Monaincha means 'the Island in the Bog', and was the retreat house of several leading saints including Cronan of nearby Roscrea.
Monaincha, the Island of the Living, is an eight century monastic site near the larger St Cronan's monastery at Roscrea in County Tipperary. Monaincha, a tiny island, was surrounded by bog and wetlands until land improvements in the 1820s drained the area. The island was the focus of a famous pilgrimage in medieval times, in the 10th century it was known as the 31st wonder of the world. The monastery is said to have been founded by St Cannice who lived around 600 AD.
It stood in a lake or bog until about 1790, and was one of the most famous pilgrimage sites in Ireland in its day. In the Book of Ballymote Monaincha was listed as the Thirty Third Wonder of the World. It was known as Inish na mBeo, the Island of the Living. The western doorway and inner chancel arch of the 12th century church are richly carved and a weathered high cross stands outside the door. The church is almost certainly the replica of a fabulous wooden original.
Harold Leask thought it virtually unique:
'No other church ruin in Ireland is so attractive in site completeness, interesting detail an appearance as that of Monaincha'.
The lake was drained in the 1790's and the islands became dry! However it is almost 200 years since Monaincha became dry. It is still known as the Holy Island.
Three km east of Roscrea stands the now dry lands of Móin na hInse, the island in the bog, where the saints of the surrounding monasteries went on retreat and which later became the hermitage site of the reforming Culdees or Cúil Dé, and later still developed as one of Irelands leading medieval pilgrimage sites.
Inis locha Cré or Insula Loch Cré were the early names. Both mean the same: the bog island of Cré. To here the local saints, Cronan of ros Cré, Molua of Kyle, and Canice of Aghaboe retreated. It features prominently in all their lives.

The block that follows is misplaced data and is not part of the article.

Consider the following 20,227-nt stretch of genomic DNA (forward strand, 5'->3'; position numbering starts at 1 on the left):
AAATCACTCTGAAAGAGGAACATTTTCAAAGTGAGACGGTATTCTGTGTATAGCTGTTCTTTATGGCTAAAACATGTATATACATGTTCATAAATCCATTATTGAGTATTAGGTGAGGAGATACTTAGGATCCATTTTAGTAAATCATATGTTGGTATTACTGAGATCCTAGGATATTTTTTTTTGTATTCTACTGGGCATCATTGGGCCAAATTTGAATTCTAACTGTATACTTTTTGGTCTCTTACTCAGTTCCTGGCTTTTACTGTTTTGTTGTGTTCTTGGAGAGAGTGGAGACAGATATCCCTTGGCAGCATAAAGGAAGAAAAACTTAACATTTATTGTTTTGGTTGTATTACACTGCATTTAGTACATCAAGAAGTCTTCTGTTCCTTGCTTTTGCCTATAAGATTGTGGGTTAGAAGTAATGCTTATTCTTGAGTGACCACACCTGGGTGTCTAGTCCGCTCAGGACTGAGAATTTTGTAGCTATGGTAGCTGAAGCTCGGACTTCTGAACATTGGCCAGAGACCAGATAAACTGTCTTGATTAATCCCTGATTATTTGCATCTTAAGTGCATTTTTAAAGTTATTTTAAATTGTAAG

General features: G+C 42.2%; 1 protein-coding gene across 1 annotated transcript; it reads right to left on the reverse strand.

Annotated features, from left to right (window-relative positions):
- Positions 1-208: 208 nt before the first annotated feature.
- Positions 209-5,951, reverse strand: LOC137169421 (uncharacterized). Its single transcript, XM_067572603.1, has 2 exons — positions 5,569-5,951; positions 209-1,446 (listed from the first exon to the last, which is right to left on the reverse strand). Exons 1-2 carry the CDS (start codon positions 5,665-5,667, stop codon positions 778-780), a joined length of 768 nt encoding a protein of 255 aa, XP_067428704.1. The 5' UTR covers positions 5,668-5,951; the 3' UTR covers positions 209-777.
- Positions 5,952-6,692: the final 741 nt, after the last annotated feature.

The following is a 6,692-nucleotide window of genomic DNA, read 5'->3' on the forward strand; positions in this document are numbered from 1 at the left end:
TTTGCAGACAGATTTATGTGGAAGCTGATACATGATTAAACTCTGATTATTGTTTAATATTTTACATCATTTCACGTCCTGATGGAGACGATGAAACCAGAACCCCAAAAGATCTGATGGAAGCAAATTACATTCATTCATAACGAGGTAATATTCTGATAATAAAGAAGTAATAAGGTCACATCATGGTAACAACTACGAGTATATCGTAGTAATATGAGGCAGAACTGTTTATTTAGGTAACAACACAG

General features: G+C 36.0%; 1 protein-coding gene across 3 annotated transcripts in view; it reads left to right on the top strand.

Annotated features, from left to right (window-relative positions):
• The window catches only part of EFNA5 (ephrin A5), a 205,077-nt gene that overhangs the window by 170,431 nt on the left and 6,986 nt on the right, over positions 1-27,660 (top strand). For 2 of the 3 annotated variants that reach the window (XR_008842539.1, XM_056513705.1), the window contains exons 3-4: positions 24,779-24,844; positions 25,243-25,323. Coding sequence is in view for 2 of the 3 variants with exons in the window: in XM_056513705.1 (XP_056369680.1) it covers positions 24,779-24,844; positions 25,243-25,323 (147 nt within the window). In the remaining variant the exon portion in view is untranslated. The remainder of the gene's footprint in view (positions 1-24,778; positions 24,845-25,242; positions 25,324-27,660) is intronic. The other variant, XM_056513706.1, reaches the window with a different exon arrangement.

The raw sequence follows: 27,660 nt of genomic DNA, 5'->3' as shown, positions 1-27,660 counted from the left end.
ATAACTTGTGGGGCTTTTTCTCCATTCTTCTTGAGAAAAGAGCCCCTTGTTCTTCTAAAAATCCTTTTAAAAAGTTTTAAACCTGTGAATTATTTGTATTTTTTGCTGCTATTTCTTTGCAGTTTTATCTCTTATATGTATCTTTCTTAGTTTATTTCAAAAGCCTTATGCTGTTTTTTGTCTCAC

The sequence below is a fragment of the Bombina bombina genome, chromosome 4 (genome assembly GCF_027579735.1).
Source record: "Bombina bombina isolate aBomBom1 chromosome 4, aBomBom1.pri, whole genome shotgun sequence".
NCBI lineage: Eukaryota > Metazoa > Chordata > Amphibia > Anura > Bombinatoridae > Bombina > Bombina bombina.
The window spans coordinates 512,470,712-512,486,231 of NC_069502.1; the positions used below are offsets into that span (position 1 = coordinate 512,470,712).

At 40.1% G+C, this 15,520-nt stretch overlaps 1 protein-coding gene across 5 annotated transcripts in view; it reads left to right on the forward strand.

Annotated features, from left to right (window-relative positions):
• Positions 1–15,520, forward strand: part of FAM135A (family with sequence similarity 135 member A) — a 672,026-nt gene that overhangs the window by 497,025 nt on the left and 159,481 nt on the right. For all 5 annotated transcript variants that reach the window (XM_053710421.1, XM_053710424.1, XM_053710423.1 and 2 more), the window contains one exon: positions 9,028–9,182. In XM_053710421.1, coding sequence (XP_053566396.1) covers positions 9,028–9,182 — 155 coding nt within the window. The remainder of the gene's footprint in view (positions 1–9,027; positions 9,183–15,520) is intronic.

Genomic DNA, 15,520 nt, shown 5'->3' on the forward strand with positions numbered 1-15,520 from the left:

The stonework in the church is simply fabulous. A triple sandstone arch, much weathered, and the jambs of the entrance are richly carved.This place derived an early degree of celebrity from a very ancient abbey founded about the 7th century for Culdean monks, on an island in the parish, called Mona Incha, and dedicated to St. Columba.
This island, which comprised little more than two acres of firm ground encompassed by a soft morass, recently drained by its proprietor and brought into cultivation, is noticed by Giraldus Cambrensis, who came into Ireland as preceptor of John, Earl of Morton, afterwards King of England, who says that there a few Culdees or Colidei 'did devoutly serve God.' An opinion even in his time prevailed that no person, however severe might be his malady, could die in this island, from which tradition it obtained the appellation of Insula Viventium, or 'the Isle of the Living.'
This legendary celebrity made it the resort of numerous pilgrims from the remotest parts of the country, but did not prevent the brethren from emigrating to the more healthy shores of the neighbouring village of Corbally, where they fixed their residence, and where there are still the remains of a small neat cruciform chapel, with narrow lancet-shaped windows.